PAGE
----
One point we want to make up front is that the Dash does not have a touch screen. Like the Q, the Dash runs Windows Mobile 5 Smartphone Edition, which doesn't support this functionality, so navigating the mobile's menus and registering commands are handled via the external controls. It's not difficult, but we also appreciate the convenience of a touch screen, and if you've previously owned a smart phone with this feature, using the Dash may take some acclimation--you may even find it doesn't suit you. All that said, the Dash has a brilliant, 2.4-inch TFT screen. It's just slightly smaller than the Q's 2.5-inch screen but displays the same 65,536 colors and 320x240-pixel resolution. As such, colors are vibrant and images and text are sharp--great for viewing Web pages and video. And more good news, the display is still readable in direct sunlight. You can customize the home screen with preinstalled or personal background images, change the backlight time, color theme, and font size. There are two status LEDs above the display that blink different colors for wireless connections, messages, and battery status.
Below the screen is the standard array of navigation controls: two soft keys, talk and end buttons, a shortcut to the Today screen, a back button, and a five-way toggle with a center select button. The layout is spacious enough that most users shouldn't have a problem pressing the wrong key. The full QWERTY keyboard is also easy to use; the buttons are tactile and well backlit. For making phone calls, you can use the silver-highlighted number keys (doubled up with letters) that occupy the left half of the keyboard. It's not apparent at first, but to dial a phone number, simply press the number keys; you don't have to bring up a phone app. Also, the bottom row of the keyboard includes quick-launch buttons for the camera, T-Mobile's T-zone service, and your messages. Though we had no problem creating e-mail and notes with the Dash's keyboard and found it easier to use one-handed, we give the slight edge to the Motorola Q in this department due to its extra spacing between keys.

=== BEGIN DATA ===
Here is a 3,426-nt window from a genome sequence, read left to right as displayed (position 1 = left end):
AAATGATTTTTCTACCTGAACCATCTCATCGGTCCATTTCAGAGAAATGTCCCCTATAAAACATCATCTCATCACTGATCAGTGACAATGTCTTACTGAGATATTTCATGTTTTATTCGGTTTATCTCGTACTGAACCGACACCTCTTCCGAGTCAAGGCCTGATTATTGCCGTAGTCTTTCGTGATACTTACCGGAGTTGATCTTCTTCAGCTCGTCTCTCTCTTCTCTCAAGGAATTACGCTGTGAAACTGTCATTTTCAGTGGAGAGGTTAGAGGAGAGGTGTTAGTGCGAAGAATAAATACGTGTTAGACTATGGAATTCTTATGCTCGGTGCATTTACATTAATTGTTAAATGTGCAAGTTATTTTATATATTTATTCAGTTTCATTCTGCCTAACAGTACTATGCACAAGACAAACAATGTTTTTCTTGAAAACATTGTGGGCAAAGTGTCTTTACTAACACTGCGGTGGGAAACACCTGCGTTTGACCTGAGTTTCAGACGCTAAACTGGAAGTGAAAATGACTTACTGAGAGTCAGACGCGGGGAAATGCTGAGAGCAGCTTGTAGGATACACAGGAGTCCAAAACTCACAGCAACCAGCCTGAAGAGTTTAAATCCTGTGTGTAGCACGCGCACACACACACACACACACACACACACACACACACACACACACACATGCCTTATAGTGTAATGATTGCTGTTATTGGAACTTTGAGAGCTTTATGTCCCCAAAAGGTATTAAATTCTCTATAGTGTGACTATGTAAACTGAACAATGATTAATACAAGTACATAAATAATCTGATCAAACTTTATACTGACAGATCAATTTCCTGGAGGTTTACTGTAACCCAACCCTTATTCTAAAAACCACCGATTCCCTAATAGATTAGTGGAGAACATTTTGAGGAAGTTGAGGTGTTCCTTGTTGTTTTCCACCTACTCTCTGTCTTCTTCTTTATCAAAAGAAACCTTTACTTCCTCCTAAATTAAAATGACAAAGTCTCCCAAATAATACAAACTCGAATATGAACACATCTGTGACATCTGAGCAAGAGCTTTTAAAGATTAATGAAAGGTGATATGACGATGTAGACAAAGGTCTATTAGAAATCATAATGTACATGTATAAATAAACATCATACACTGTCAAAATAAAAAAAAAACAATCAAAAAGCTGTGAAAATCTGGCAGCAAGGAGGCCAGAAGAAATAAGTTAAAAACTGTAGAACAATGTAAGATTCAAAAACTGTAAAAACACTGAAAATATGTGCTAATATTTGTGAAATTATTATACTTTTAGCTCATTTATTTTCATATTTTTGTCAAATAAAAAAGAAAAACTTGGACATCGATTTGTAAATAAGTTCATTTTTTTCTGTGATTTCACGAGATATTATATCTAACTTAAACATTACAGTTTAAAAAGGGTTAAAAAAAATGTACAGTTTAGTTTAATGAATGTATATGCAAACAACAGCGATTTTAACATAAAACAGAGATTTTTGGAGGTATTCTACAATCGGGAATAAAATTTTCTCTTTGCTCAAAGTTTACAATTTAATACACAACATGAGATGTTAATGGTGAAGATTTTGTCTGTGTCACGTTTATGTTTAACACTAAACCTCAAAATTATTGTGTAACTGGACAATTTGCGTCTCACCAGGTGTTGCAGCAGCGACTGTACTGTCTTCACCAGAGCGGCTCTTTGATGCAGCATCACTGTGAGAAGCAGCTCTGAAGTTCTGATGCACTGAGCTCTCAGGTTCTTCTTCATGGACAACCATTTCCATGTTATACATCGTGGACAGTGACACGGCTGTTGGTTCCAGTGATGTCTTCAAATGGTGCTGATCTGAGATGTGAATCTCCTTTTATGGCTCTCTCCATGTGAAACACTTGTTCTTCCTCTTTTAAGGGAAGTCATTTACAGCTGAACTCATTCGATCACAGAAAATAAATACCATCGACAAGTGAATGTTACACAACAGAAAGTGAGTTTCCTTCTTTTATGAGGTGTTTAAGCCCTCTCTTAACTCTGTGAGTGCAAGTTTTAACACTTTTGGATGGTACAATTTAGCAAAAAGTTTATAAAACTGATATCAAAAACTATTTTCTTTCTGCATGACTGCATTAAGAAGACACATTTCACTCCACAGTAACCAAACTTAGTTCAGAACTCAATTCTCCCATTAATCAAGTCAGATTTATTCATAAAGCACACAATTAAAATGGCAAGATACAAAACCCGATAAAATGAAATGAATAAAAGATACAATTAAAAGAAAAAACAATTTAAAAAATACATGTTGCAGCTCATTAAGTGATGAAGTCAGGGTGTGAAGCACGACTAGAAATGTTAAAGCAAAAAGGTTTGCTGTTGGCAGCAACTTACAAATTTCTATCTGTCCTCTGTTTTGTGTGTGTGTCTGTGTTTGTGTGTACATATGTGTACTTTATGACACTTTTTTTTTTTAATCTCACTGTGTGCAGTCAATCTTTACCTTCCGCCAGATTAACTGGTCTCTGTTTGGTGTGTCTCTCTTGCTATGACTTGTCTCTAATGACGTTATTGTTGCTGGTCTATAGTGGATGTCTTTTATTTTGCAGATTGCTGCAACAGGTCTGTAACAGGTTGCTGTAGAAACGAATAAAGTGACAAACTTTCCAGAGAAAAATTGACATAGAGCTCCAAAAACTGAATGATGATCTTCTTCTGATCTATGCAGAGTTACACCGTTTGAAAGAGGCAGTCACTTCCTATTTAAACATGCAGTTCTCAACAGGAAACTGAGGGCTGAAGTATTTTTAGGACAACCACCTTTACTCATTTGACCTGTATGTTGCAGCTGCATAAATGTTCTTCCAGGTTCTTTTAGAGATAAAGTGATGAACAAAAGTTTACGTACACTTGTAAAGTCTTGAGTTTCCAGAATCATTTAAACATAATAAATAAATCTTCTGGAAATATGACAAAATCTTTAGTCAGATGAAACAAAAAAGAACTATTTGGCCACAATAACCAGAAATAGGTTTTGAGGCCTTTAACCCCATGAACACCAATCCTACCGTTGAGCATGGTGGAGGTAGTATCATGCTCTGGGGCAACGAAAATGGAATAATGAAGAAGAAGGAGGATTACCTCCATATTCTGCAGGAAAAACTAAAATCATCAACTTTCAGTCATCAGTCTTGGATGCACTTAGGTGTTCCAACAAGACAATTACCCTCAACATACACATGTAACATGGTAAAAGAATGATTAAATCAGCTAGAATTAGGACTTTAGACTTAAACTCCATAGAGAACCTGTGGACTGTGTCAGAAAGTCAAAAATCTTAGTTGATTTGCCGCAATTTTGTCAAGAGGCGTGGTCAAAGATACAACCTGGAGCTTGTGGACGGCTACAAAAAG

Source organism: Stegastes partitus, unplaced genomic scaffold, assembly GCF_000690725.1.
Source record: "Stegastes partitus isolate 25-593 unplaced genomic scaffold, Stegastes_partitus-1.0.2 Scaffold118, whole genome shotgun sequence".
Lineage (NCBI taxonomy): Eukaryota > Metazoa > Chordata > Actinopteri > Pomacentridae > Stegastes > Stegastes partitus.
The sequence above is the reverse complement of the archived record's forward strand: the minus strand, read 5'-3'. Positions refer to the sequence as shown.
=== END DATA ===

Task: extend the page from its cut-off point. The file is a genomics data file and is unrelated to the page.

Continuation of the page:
The T-Mobile Dash has an interesting design element that we haven't seen on any other smart phone. To the right of the screen is a touch strip that lets you control the volume of the device. Theoretically, you just have to touch the designated area to turn sound up or down, but we found it to be a bit temperamental. Sometimes our commands registered immediately, while other times we had to repeatedly touch the designated area before the volume changed (more so with volume up than with volume down). Plus, left-handed users may have difficulty accessing the strip if you're using it one-handed. We'd much prefer a jog dial or dedicated keys. However, you can adjust the sensitivity or turn off the functionality completely through the Settings menu.
On the back of the Dash, you will find the camera lens and self-portrait mirror but no flash. There is a Micro SD expansion slot behind the battery cover along the right side. It's a bit difficult to locate at first and its location a little inconvenient, but we'd much rather have it there than not at all. Finally, there is a power button on the left spine and a mini USB port on the bottom of the unit.
The T-Mobile Dash comes packaged with an AC adapter, a USB cable, a protective case, and a wired headset. The T-Mobile Dash is designed to help you stay connected and be more productive on the road, and it comes with a strong set of features to help you accomplish that goal. In fact, we think its winning combination of PIM tools, wireless options, and form factor give it an edge among its competitors, including the Motorola Q, and even its HTC siblings, such as the T-Mobile SDA and the Cingular 2125.